The one outcome that is guaranteed from Thursday’s referendum is that someone will lose. While both sides are being very positive and talking up their prospects, equally we can already tell where the finger of blame might be pointed from the losing side. Blame is never a nice word, but it is certainly something that’s bound to happen as the losing side comes to terms with its defeat. We have already seen elements of this – from protests outside the BBC to the internal politicking of the Better Together campaign.
Taking each side in turn, there is already a narrative coming out about who is to blame for failure. Both sides will be happy to blame their opponents, but there will also be internal blame games, particularly in the Better Together campaign.
The Better Together camp has already faced a lot of criticism for its campaign style – its format, tone and the delivery of the message. Many politicians have been meddling in the campaign, often diminishing the role of Darling. However, should they lose, they are likely to be fairly dismissive of the roles of personalities. They will be keen to talk up the role of Salmond and the case he has made for independence, though this may drift into talk of intimidating tactics. However, the media and external stakeholders will look at Cameron and the Labour Party. They will be quick to cast the blame on Westminster politicians and policies. There will also be a focus on the messaging – were they too negative from the outset? We can expect the media to be looking for the views of many communications experts on whether the messages were the right ones. A Yes vote would pose some particularly difficult questions for Cameron from English voters too – should he have agreed to the referendum in the first place? And for Miliband the questions might also be quite pointed – how did he manage to lose so much of their core vote at such a vital time? The finger of blame is therefore likely to be pointed in various directions at various times.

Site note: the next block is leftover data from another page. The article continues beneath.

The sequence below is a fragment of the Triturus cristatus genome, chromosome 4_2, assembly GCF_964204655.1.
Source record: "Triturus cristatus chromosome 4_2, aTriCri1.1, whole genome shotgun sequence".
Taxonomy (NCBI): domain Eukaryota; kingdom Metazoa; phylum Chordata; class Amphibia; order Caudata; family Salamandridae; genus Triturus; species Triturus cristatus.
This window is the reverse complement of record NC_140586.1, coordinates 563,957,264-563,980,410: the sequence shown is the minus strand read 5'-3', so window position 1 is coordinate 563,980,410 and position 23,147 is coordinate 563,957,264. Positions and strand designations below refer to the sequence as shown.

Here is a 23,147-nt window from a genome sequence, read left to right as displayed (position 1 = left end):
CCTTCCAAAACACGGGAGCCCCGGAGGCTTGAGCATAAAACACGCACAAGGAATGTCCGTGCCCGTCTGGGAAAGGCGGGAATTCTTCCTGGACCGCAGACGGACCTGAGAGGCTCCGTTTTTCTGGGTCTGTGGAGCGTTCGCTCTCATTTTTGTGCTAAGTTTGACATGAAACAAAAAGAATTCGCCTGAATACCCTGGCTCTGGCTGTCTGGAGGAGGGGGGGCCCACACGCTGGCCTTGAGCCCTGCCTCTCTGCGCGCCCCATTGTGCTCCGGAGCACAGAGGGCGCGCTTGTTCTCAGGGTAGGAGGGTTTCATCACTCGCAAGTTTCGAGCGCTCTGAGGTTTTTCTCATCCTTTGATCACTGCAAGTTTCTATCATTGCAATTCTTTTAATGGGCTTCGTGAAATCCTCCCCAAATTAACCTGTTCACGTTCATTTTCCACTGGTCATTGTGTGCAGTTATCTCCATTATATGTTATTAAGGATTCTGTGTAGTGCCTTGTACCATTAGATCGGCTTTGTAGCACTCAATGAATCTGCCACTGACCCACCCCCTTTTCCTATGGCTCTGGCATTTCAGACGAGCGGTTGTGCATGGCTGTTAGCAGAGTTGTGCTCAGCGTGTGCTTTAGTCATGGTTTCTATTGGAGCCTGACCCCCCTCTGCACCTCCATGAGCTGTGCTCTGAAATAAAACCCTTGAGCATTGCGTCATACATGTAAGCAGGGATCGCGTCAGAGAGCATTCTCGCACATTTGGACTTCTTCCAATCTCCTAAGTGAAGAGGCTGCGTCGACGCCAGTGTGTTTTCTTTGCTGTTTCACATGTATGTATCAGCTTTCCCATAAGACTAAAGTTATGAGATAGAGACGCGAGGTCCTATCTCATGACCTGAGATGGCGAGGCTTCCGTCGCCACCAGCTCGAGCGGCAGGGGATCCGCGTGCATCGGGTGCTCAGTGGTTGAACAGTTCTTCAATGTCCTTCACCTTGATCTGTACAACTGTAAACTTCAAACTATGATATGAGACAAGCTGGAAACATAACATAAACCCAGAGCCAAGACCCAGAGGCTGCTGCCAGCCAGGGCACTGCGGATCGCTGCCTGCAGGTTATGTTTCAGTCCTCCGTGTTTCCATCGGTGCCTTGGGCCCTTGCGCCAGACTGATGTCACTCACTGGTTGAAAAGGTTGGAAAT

For the Yes camp, the finger of blame is likely to be pointed at external influences. For them, because they are perceived to have started this campaign as the under-dog, their own campaign will not be to blame. Nor will the role and leadership of Salmond come under much scrutiny unless the polls are completely wrong and the Yes camp loses by a mile. Salmond’s position as the leader of the SNP and the Yes campaign looks assured and they will look to him to lead the charge on the delivery of additional powers in the devolution settlement. So the finger of blame will be pointed instead at the perceived negative campaigning of Better Together; the role of media bias; and the role of the Westminster parties.
The blame game will be an unfortunate result of the referendum, but it is incumbent on the leaders on all sides to ensure that post-referendum analysis does not get out of control and the nation can quickly move on, wherever possible, united.